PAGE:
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    On a legal technicality, King George IV pardons a mother convicted of killing her infant son.

    King George IV Manuscript Document Signed "George R" at head of first page, two pages, 7.75" x 12.5", front and verso. Our Court at Carlton House, February 24, 1820. Paper seal affixed at the left margin. Countersigned "Sidmouth" as Home Secretary. Henry Addington, 1st Viscount Sidmouth, was Prime Minister and Chancellor of the Exchequer from 1801-1804. He was created Viscount in 1805. George had become Prince Regent in 1811 under the Regency Act which permitted him to rule while his father was incapacitated. When George III died on January 29, 1820, just 26 days before this document was issued, his son became King George IV. Frances Clark had been "tried and convicted of the wilful Murder of George Lakeman Clark and Judgment of the same was respited for the Opinion of Our Judges: We in consideration of a Report made to Us therefore, are graciously pleased to Extend Our Grace and Mercy unto her, and to Grant her Our Free Pardon for her said be forthwith discharged out of custody..." This document is addressed "To Our Trusty and Welbeloved Our Justices of Gaol Delivery for the Western Circuit; - The High Sheriff of the County of Devon and all others whom it may concern." From A Complete Practical Treatise on Criminal Procedure, Pleading and Evidence, In Indictable Cases by Thomas W. Waterman (New York: Banks, Gould & Co., 1853): "On the indictment of Frances Clark, for the murder of 'George Lakeman Clark, a base-born infant male child,' it appeared in evidence that the deceased child was a bastard son of the prisoner, and that she murdered it, as charged in the indictment, but that the child was christened George Lakeman, being the name of its reputed father, and that it was called George Lakeman, and not by any other name known to the witnesses, and that the prisoner called it George Lakeman; the judges held that as the child had not obtained his mother's name by reputation, he was improperly called Clark in the indictment, and as there was nothing but the name to identify him in the indictment, the conviction could not be supported." Except for a half-inch by 2" blank portion torn out at the bottom edge, the document is in fine condition.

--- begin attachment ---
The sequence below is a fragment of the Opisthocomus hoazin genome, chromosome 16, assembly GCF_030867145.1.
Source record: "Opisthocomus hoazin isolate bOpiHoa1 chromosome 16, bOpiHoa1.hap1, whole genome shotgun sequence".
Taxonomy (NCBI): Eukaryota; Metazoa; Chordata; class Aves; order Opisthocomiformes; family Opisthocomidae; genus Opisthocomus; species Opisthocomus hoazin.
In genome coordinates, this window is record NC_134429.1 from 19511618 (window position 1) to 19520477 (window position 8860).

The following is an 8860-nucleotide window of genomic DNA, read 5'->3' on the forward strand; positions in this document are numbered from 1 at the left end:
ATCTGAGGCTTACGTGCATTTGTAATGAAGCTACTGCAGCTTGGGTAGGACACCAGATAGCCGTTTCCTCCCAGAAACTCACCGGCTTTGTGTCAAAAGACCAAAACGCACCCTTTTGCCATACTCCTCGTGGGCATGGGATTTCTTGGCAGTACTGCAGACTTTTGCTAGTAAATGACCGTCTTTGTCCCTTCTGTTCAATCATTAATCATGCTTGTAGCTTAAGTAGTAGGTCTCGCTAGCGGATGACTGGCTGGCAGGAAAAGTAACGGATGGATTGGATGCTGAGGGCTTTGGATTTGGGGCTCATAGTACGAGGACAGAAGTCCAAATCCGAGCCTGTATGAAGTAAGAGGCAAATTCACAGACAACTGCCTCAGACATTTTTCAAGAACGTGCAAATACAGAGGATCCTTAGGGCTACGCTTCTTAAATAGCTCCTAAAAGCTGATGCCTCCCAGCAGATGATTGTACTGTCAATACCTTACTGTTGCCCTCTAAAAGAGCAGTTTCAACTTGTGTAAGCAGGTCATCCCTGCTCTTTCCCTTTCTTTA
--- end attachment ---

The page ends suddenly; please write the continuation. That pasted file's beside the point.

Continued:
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    Auction Dates
    June, 2008
    3rd-4th Tuesday-Wednesday
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